Chinese study mothers’ English language learning experiences in Australia during COVID-19

Year: 2021

Author: Hou, Yi

Type of paper: Individual Paper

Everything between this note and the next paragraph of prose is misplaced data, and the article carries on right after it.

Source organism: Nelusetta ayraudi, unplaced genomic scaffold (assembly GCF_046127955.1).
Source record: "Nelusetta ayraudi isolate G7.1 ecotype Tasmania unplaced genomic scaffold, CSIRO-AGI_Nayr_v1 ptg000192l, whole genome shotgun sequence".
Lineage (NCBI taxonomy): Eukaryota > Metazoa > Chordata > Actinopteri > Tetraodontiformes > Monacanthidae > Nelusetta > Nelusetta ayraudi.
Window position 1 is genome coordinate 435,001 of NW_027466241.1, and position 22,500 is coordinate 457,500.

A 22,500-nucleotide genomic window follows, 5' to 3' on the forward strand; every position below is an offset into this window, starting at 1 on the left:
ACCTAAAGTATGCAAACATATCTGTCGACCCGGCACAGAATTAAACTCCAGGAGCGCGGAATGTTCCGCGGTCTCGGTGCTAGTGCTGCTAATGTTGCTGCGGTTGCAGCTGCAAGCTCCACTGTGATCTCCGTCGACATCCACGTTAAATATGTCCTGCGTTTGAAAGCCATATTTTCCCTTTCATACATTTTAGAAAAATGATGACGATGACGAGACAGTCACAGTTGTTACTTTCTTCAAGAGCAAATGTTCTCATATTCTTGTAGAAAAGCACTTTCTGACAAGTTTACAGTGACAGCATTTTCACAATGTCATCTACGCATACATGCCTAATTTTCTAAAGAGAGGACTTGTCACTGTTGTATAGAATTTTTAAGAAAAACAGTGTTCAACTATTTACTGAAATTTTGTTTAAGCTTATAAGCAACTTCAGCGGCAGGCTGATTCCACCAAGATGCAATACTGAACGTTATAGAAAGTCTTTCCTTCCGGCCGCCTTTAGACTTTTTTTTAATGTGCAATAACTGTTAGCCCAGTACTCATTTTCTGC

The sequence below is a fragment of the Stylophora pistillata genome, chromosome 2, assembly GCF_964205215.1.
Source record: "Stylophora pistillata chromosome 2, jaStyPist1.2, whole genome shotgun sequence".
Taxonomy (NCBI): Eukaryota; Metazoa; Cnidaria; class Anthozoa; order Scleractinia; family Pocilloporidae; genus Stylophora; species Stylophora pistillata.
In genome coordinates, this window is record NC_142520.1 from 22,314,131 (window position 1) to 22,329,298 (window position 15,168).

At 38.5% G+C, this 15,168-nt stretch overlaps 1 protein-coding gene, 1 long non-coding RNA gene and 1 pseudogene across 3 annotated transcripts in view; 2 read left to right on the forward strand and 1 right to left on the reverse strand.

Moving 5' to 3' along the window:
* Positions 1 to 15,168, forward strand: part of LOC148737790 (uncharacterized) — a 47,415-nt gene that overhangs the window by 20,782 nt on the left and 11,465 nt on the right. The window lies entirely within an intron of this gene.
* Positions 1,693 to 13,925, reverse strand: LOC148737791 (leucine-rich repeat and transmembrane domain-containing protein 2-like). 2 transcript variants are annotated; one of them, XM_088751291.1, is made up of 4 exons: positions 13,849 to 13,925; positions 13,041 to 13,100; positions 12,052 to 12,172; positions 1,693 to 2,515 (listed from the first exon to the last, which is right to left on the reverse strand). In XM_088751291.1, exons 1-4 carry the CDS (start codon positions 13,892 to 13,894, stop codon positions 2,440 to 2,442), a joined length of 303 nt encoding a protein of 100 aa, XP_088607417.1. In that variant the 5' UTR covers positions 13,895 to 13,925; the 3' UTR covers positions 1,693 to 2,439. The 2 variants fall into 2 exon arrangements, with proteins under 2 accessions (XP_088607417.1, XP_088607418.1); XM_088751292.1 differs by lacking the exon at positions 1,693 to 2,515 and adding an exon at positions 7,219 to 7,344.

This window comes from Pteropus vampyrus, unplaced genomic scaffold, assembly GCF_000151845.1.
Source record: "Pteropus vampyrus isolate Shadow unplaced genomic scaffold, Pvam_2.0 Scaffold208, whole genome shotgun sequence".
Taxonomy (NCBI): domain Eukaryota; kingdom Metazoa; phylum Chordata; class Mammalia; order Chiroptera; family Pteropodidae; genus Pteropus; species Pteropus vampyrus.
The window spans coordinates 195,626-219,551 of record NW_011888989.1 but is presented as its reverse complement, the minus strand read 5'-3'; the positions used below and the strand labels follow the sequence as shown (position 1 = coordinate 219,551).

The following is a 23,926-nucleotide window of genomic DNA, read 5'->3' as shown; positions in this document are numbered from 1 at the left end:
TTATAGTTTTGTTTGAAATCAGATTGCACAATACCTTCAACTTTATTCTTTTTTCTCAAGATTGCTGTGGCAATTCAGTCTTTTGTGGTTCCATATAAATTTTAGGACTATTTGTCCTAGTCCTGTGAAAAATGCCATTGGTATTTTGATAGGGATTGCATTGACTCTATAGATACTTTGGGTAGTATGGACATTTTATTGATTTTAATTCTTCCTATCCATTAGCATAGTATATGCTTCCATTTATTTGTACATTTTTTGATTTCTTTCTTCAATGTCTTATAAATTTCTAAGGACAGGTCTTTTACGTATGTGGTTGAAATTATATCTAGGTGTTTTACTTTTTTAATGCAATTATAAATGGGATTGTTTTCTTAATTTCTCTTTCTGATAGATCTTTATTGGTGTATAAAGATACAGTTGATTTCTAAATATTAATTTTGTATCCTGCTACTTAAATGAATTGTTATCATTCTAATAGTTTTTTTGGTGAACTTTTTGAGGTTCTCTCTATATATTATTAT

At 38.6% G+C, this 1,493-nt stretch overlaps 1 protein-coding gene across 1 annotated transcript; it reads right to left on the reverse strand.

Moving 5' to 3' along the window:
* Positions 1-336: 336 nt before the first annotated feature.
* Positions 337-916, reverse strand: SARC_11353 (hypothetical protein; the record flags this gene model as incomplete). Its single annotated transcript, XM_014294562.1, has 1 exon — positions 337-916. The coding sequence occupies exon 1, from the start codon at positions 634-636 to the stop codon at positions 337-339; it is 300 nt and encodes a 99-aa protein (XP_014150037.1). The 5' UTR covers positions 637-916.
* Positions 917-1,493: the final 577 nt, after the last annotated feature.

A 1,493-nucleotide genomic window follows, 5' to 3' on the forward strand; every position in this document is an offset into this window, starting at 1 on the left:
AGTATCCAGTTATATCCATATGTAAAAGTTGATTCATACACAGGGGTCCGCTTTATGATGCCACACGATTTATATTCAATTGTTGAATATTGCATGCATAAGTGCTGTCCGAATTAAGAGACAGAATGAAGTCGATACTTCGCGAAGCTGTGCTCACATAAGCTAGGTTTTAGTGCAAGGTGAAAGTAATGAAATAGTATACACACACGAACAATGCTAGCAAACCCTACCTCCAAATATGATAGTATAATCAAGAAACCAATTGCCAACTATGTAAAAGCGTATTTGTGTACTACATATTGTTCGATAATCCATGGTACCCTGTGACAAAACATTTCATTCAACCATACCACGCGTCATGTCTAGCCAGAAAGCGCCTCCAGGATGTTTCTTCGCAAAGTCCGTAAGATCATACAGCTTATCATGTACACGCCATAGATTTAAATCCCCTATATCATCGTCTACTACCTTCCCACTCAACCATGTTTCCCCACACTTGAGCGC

In an era of internationalisation, an increasing number of Chinese parents as caregivers accompanied their children (<18 years) to study in Australian primary and secondary schools. The other parent of the family remained in China to provide financial support. These accompanying parents are generally called ‘study parents’. In Australia, the study parents’ visa regulations restrict them from undertaking paid work and limit their study of English language courses to 20 hours per week and no more than three months in a formal classroom context. The impact of COVID-19 has tempered contemporary notions of internationalisation.  In 2020, during the spread of the global COVID-19 pandemic, these sojourner parents were located away from their local communities, living within an Australian context.During this period, I conducted a qualitative study that aimed to generate knowledge about six Chinese study mothers’ transnational experiences in Australia. In particular, how they invested in English in their daily lives when their language learning opportunities were restricted by their visa type and affected by the pandemic. These women were learning English at Having-fun Club (a pseudonym) in Melbourne, Australia before the pandemic. This site is a not-for-profit English language community school situated in a southeast suburb of Melbourne, which aims to provide support and create an inclusive as well as friendly environment for migrants to Australia. I recruited the participants for this study through this club.During COVID-19, to avoid any physical contact, the participation in the English classes provided by this Club went online. Preliminary findings from thematic analysis suggest that the transitory circumstances increased feelings of uncertainty among these study parents, particularly about their future plans in terms of whether they should continue living in Australia or return to China. The interview data shows that these women’s different desires for learning English helped to guide and shape their practices to learn the language in the target society during these times. Although for most of the mothers, mastering English was not considered a ‘must’ to live in Australia, they believed that their understanding of some basic communicative English could help them to better adapt to the target community and to accumulate different types of capital for their families, enabling them to better take care of their children in this transnational context. The Chinese study mothers took-up opportunities, such as the Chinese community-based free online Having-fun Club English classes and the use of different mobile applications or YouTube, to learn English in Australia.This research calls for an inclusion of Chinese study parents in Australia’s adult English language learning programs to provide more opportunities for language learning experiences, particularly for adult migrants as transient sojourners living in a transnational context with rapidly changing conditions and emerging challenges.